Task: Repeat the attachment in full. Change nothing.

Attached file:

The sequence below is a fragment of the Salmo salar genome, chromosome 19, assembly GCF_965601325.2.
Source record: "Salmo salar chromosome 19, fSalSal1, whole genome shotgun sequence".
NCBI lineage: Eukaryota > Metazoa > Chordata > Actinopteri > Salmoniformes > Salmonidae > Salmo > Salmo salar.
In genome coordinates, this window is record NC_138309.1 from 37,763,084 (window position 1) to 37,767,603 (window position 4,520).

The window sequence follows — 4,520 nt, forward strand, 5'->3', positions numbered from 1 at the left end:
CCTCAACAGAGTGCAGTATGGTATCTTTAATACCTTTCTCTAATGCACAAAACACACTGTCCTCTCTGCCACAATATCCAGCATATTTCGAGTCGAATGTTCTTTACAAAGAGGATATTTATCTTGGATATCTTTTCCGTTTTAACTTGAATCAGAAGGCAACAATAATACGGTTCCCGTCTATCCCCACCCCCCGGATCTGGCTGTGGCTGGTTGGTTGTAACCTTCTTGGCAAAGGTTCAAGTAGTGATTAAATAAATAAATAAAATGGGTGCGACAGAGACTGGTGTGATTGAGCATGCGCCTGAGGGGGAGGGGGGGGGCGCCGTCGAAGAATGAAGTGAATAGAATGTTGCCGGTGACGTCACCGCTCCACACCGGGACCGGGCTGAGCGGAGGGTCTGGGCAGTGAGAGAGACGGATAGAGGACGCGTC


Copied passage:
The sequence below is a fragment of the Salmo salar genome, chromosome 19, assembly GCF_965601325.2.
Source record: "Salmo salar chromosome 19, fSalSal1, whole genome shotgun sequence".
NCBI lineage: Eukaryota > Metazoa > Chordata > Actinopteri > Salmoniformes > Salmonidae > Salmo > Salmo salar.
In genome coordinates, this window is record NC_138309.1 from 37,763,084 (window position 1) to 37,767,603 (window position 4,520).

The window sequence follows — 4,520 nt, forward strand, 5'->3', positions numbered from 1 at the left end:
CCTCAACAGAGTGCAGTATGGTATCTTTAATACCTTTCTCTAATGCACAAAACACACTGTCCTCTCTGCCACAATATCCAGCATATTTCGAGTCGAATGTTCTTTACAAAGAGGATATTTATCTTGGATATCTTTTCCGTTTTAACTTGAATCAGAAGGCAACAATAATACGGTTCCCGTCTATCCCCACCCCCCGGATCTGGCTGTGGCTGGTTGGTTGTAACCTTCTTGGCAAAGGTTCAAGTAGTGATTAAATAAATAAATAAAATGGGTGCGACAGAGACTGGTGTGATTGAGCATGCGCCTGAGGGGGAGGGGGGGGGCGCCGTCGAAGAATGAAGTGAATAGAATGTTGCCGGTGACGTCACCGCTCCACACCGGGACCGGGCTGAGCGGAGGGTCTGGGCAGTGAGAGAGACGGATAGAGGACGCGTC